Abstract excerpt: Through qualitative research and a critical review of legislative and policy frameworks, this thesis explores the employment of two types of inclusive design – adaptable and universal – in Australia wide and NSW contexts. The research reveals how a lack of coordination at the national level has resulted in a divergence of approaches and interpretation between states. … This thesis offers an understanding of the planning implications of inclusive housing design so that better policy and legislation may be developed.

Editor’s note: We may get progress in 2018. The Australian Building Codes Board has been charged with the task of overseeing a Regulatory Impact Assessment of accessible housing. See previous post about this.

Sustainable Apartments – Nightingale Housing

An artist's impression of the Nightingale housing development for sustainable apartments.The Nightingale Housing project in Melbourne has captured the imagination since its inception in 2014. Founder, Jeremy Mcleoad, suggests an architecture of reduction, which provides moderation of these housing models. Using architecture as a catalyst to engage and generate interaction, Nightingale housing supports communication and community with sustainable apartments.

Jeremy also explains how they side-stepped the property developer control of design and put it back in the hands of architects. Through a triple bottom line approach – financial return, sustainable and liveable, Jeremy’s vision provides a universal design approach to the housing product.

Watch Jeremy’s TEDxStKilda talk below:

“As a not-for-profit, we build apartments ‘at cost’, without adding meaty profit margins. Reducing the long-term cost of ownership is also a key consideration in every Nightingale building. Rooftop solar, an embedded GreenPower network, no gas connection, and a shared, super-fast commercial internet connection mean lower ongoing costs.”

Urban density: not the answer to everything

Picure of very high rise buildings on the waterfront at Dubai UAEPoliticians and planners make frequent calls for older Australians to give up their three bedroom homes to make way for “working families”. The expect them to move into apartments. But is urban density the answer? Regardless of the ageist inference that older people are “hogging all the houses”, with the political focus on working families, little room is left to discuss the housing needs of older cohorts.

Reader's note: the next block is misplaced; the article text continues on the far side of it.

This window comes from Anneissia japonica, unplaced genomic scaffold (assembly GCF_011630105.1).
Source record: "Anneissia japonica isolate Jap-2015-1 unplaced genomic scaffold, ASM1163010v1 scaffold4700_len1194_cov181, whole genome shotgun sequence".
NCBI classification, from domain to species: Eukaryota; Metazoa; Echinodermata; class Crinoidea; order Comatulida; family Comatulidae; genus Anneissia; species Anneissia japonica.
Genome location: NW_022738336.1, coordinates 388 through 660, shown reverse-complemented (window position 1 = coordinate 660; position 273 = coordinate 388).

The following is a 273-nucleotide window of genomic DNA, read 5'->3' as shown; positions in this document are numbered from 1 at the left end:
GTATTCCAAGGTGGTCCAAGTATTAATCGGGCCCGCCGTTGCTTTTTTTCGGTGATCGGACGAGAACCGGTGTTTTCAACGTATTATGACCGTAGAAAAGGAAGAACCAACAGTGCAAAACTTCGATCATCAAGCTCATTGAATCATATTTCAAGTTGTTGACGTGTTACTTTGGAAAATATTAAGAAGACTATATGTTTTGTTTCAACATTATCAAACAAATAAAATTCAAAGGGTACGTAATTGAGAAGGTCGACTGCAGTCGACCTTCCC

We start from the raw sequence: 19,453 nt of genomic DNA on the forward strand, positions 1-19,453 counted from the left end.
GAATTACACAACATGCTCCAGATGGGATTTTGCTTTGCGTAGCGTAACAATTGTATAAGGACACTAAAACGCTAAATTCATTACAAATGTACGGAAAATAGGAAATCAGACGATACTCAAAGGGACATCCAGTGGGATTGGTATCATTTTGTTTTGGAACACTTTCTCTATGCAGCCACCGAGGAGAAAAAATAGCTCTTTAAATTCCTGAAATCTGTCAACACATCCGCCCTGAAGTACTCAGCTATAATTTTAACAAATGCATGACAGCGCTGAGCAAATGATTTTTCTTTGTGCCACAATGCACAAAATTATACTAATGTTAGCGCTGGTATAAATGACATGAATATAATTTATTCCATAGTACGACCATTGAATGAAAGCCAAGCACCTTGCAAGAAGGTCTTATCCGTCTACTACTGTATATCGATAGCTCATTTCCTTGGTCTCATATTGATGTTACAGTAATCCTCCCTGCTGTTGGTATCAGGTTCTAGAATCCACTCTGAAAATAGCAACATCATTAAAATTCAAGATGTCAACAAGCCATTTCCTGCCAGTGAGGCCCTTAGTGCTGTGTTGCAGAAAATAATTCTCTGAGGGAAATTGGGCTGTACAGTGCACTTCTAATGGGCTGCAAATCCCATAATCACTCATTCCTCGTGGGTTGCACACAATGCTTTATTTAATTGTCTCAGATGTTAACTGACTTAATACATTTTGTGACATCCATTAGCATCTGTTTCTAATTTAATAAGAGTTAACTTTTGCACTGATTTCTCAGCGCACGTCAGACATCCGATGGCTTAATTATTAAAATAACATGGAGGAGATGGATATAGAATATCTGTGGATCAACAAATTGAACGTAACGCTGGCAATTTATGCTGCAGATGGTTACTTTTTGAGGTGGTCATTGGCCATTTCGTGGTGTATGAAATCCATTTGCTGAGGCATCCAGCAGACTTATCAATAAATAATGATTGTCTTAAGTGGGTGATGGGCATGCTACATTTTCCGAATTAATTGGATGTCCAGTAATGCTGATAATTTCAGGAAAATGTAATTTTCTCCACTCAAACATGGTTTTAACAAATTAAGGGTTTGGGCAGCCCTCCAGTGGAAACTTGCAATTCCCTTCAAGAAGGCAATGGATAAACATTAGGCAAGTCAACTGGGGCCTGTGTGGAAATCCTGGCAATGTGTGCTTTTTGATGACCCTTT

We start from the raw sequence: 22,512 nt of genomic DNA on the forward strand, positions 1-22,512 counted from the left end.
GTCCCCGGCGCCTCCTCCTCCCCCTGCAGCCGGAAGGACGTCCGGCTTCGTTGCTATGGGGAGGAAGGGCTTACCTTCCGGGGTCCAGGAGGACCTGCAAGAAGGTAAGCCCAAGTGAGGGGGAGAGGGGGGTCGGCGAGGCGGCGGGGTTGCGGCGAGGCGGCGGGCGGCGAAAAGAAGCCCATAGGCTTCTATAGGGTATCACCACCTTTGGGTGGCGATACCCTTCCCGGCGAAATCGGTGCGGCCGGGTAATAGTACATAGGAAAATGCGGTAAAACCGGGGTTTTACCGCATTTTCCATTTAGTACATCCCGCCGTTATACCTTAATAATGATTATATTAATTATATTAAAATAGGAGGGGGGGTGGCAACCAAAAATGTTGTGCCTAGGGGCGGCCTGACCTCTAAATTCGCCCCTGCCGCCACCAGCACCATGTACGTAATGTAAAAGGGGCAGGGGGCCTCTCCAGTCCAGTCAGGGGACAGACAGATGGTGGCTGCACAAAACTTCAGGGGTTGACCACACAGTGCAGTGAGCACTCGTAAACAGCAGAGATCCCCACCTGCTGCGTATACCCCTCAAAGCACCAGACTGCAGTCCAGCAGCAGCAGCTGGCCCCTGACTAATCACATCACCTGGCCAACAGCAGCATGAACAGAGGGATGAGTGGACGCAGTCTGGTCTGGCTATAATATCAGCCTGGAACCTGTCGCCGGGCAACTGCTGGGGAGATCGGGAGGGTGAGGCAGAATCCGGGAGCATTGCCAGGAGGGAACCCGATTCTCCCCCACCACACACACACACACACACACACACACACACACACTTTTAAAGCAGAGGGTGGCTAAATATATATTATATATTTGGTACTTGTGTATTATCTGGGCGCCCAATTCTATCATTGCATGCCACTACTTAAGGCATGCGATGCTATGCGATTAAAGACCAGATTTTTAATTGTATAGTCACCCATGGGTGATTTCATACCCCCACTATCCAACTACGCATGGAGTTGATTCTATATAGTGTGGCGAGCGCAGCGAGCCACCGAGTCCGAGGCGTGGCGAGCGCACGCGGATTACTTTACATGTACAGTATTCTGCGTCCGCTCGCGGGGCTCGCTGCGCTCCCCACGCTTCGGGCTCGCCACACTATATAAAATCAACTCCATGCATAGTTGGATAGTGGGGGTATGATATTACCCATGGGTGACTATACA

Research by Bruce Judd on downsizing found the majority of older people want to stay put, not move into apartments. But there still remains the question, will these homes support them in their latter years?  Within the older cohorts the number of people with dementia is expected to rise significantly, but not much thought has been given to their housing needs.

An article, Housing and age friendly communities policies for future direction – A stepped approach puts the spotlight on this issue. Participants in the study were representatives from peak housing organisations, including strata managers, and advocacy organisations to assess how well their membership were prepared for this group. 

The article comes from the International Research Forum on Multi-owned Properties Deakin University, Melbourne 9-10th February 2017.

The picture was taken in Dubai, UAE. 

Older home-owners need their space

Dwelling Land and Neighbourhood use older homeownersThis is a major work by Bruce Judd, Diana Olsberg, Joanne Quinn and Oya Demirbilek (2010). It challenges the often held assumption that older people are “taking up space” in big houses that they no longer need – assumptions that their homes are “underoccupied”.

This qualitative research shows a very different picture. When people retire, they typically spend more time at home (about 85% of their time), so it makes sense to have “spare” space for home activities, including accommodating family members who live away and come to visit. So downsizing isn’t the answer for everyone.

Download the full report, Dwelling, land and neighbourhood use by older home owners, or the slideshow presentation from a NSW AHURI seminar.  

Housing aspirations of older Australians

An armchair is by a big window in a high rise building. Through the window you can see the tops of other buildings in the distance.Three bedrooms and urban living are what most older people want. These are two of the key findings in a new Australian report from AHURI. Age specific housing is not a preference. So researchers suggest more innovation to attract the older cohort so they can age in place after all.

There was no mention of universally designed homes so that age-specific housing doesn’t become the only option. There was only a brief mention of homes being adaptable. 

The title of the research paper is, Older Australians and the housing aspirations gap. There are three separate documents: an Executive Summary and a Policy Evidence Summary. The full report is also available from the AHURI website.


Building a new home – a wheelchair user’s perpective

Steve’s Story.

A two storey home. Steve's story of building a new home - a wheelchair user's perspective.This is the fourth and last in the series of stories about wheelchair users building a new home. Steve is married with two children and tells his story about building a two storey project home. Similarly to George, he had to make compromises when the builder failed to deliver on promises. However, when allowed to speak directly with tradespeople, some of the problems were easily solved.

Download the synopsis of Steve’s Story

Mike’s Story